Correlation between red blood cell distrubition width and glycated hemoglobin in diabetic and nondiabetic patients

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Aslıhan Dilara Demir, Zeynep Hülya Durmaz, Çetin Kılınç, Rıdvan Güçkan
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e0301
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Abstract: 
Aim ― Our aim in this study is evaluating the red blood cell distrubition width (RDW) and glycated hemoglobin (HbA1C) relation in nondiabetic and diabetic people who applied to our hospital and showing the usability in disease follow-up. Material and Methods ― Main data of this research is the data of patients (diabetic and nondiabetic) who applied to internal diseases polyclinic between July 1, 2013 and November 31, 2014 and whose RDW, HbA1C, white blood cell, hemoglobin, and hematocrit were controlled. 82 diabetic and 32 nondiabetic patients were included in this study. Results ― No statistically significant difference was observed between the diabetic and nondiabetic groups in age, male and female distribution and RDW. No statistically significant correlation was observed between RDW and age and HbA1C in order in the nondiabetic group. While a correlation which is statistically significant and in the same direction was determine between age and RDW among the diabetic group, a statistically significant correlation was not between HbA1C and RDW. Among all cases a correlation which is statistically meaningful and in the same direction was detected between age and RDW. But a statistically significant correlation was not found between HbA1C and RDW among all cases. Conclusion ― According to the available results, no statistically significant correlation was determined between HbA1C and RDW in the nondiabetic patients, diabetic group or in total. But in order to provide more clearance, we believe that studies with more patients would be useful.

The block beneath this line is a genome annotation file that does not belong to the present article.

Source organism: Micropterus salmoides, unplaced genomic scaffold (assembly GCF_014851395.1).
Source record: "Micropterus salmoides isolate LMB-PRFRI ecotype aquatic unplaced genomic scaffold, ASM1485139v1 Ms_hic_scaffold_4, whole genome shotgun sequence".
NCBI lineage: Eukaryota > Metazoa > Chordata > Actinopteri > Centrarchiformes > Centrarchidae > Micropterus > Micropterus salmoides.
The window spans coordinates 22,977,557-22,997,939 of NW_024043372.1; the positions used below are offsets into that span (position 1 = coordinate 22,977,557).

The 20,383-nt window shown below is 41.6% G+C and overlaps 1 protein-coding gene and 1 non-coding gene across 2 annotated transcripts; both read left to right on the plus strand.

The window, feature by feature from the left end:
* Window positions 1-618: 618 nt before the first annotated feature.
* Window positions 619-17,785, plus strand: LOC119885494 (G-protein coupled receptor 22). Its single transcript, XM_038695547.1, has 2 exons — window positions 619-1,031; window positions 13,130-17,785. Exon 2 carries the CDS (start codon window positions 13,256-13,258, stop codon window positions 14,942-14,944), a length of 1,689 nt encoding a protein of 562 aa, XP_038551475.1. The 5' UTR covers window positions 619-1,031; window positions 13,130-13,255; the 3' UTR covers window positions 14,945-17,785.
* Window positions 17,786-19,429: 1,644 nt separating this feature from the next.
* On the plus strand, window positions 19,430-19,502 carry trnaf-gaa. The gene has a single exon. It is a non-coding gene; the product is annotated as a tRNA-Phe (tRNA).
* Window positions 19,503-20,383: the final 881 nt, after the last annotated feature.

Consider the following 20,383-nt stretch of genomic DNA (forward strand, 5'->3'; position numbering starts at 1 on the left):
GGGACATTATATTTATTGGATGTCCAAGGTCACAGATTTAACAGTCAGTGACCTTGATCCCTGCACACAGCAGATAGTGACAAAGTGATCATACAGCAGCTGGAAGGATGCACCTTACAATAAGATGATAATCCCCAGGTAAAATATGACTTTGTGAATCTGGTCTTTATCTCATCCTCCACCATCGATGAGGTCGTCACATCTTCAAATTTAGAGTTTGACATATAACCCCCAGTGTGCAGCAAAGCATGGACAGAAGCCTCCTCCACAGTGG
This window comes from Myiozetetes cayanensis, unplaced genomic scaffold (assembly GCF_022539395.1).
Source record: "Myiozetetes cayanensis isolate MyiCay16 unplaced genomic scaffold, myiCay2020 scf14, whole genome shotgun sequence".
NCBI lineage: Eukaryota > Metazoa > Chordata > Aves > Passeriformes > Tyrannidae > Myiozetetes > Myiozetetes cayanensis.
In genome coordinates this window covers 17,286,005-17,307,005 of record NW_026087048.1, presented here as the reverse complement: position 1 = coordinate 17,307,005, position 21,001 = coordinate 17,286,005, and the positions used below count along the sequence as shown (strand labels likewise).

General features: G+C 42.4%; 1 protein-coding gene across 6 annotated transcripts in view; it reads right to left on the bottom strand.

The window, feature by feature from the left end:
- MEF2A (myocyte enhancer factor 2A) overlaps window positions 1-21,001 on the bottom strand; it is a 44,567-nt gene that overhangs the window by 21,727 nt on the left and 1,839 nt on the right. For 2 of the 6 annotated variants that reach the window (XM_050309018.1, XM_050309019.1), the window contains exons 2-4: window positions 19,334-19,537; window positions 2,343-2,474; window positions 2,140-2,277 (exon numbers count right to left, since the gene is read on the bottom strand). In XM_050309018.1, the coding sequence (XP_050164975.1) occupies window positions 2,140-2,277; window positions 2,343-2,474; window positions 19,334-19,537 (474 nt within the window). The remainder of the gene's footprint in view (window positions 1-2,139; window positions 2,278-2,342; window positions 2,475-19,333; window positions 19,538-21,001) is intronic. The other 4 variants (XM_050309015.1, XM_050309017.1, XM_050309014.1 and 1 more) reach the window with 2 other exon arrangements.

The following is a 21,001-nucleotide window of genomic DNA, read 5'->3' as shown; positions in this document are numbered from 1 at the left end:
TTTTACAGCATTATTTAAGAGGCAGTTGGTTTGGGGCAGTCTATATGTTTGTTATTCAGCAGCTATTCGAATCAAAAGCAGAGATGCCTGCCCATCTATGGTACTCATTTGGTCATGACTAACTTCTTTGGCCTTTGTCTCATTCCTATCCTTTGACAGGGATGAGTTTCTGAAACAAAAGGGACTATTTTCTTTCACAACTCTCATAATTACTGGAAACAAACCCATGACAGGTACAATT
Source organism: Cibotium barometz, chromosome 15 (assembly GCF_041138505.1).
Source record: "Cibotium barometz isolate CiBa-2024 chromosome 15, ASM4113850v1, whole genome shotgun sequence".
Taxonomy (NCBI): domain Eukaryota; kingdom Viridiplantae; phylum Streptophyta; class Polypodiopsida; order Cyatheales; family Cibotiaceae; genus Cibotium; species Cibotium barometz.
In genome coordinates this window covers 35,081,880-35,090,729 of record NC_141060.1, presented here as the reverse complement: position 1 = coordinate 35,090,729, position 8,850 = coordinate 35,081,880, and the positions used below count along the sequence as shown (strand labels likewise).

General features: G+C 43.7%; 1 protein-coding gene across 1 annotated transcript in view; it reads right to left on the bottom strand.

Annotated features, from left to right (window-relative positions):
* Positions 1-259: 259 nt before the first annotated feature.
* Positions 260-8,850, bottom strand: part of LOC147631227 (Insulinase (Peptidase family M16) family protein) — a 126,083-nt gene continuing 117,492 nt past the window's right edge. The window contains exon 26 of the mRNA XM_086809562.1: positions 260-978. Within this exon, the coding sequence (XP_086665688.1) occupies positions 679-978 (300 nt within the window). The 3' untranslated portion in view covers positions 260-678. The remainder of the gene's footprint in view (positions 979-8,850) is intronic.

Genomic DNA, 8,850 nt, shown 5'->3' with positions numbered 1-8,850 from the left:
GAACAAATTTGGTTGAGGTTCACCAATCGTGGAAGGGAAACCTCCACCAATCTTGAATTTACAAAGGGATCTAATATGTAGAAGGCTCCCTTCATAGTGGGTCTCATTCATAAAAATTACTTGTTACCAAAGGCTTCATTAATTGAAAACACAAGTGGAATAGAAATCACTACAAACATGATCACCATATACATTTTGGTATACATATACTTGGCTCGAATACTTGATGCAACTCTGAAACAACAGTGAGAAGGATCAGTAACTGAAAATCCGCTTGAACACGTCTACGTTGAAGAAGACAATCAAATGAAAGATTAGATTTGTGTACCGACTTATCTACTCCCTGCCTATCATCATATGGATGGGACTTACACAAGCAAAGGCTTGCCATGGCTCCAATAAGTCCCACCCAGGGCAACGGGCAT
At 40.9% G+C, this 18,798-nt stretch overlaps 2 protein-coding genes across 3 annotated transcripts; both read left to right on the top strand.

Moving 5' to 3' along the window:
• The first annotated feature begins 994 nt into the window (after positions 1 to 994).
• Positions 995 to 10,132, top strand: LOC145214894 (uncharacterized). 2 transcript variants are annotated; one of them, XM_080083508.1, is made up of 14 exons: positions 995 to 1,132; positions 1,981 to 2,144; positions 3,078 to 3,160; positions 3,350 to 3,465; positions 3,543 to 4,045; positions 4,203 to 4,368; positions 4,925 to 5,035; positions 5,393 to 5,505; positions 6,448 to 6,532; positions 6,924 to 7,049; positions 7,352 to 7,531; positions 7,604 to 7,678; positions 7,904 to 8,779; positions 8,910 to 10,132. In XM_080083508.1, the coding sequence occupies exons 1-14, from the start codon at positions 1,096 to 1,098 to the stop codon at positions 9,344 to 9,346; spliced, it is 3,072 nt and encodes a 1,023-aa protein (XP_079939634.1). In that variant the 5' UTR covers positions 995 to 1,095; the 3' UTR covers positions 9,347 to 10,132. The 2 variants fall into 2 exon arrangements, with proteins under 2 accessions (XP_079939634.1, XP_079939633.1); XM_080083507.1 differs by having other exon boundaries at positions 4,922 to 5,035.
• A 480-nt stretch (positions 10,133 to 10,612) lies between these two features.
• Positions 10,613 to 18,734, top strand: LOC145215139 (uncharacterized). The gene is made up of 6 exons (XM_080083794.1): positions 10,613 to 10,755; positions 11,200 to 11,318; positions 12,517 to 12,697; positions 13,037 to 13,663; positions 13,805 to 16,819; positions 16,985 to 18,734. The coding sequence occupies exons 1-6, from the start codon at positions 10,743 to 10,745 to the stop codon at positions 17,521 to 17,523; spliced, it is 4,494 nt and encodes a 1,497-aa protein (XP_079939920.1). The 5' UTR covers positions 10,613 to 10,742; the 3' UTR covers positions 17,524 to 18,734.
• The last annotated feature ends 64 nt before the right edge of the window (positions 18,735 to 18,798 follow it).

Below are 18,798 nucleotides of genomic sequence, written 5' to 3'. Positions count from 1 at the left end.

Cite as: 
Demir AD, Durmaz ZH, Kılınç Ç, Güçkan R. Correlation between red blood cell distrubition width and glycated hemoglobin in diabetic and nondiabetic patients. Russian Open Medical Journal 2016; 5: e0301.

Introduction

It is a metabolic disease characterized with persistent hyperglycemia due to diabetes mellitus (DM), inappropriate glucose use or insufficient insulin production of pancreas. There is a defect in insulin effect, secretion or both [1, 2]. As obesity and sedentary life style is common in the society, DM type 2 frequency is increasing [3]. It is estimated that the DM prevalence which was 2.8% in 2000 in all age groups around the world would be 4.4% in 2030. It is estimated that the total number of people with DM which is equal to 171 million would increase to 366 million in 2030 [4].

Glycemic control is a must in DM. Glycemic control is the main target of treatment in protection against organ damage and other complications of DM. Glycated hemoglobin (HbA1C) follow-up is made in order to measure the efficiency of the treatment in DM and observe the glycemic control [5]. HbA1C is formed as the result of non enzymatic reaction of glucose to hemoglobin. It provides information on the average blood glucose levels of past 8-12 weeks in DM treatment [7]. HbA1C is the golden standard in glycemic control of patients. It is necessary for optimal patient care. Medicine treatment is also used to show the effect of exercise and diet on glycemia [6].

Red blood cell distrubition width (RDW) is the symbol of red blood cell volume distribution width coefficient of variation. May be considered as heterogeneity index and is the equivalent of anisocytosis observed in peripherical blood smear [10]. Concentration of acute phase reactants and inflammation mediators such as interleukin-6 (IL-6), tumour necrosis factor alpha (TNF-alpha) gets higher in type 2 diabetic patients [8]. As RDW is related to many hematological and nonhematological diseases, it is also correlated with inflammatory markers such as high sensitivity C-reactive protein (hsCRP), erythrocyte sedimentation rate, IL-6, soluble transferrin receptor, soluble tumour necrosis factor (TNF) receptor I and soluble TNF receptor II [9]. The latest studies have reported that RDW is an independent prognostic marker strong in many pathophysiological cases such as cardiovascular disease, pulmonary disease, rheumatoid arthritis and progressive inflammatory diseases and even cancer [11].

In this study we examined the RDW and HbA1C levels in nondiabetic and type 2 diabetic patients who applied to our polyclinic between July 1, 2013 and November 31, 2014. We examined the relationship between RDW and HbA1C level.

 

Material and Methods

Patients who applied to internal diseases polyclinic in our hospital between July 1, 2013 and November 31, 2014 were included in the study through Amasya University Sabuncuoğlu Şerefeddin Education and Research Hospital patient database. All patients who applied to the hospital with any complaint were included in the study.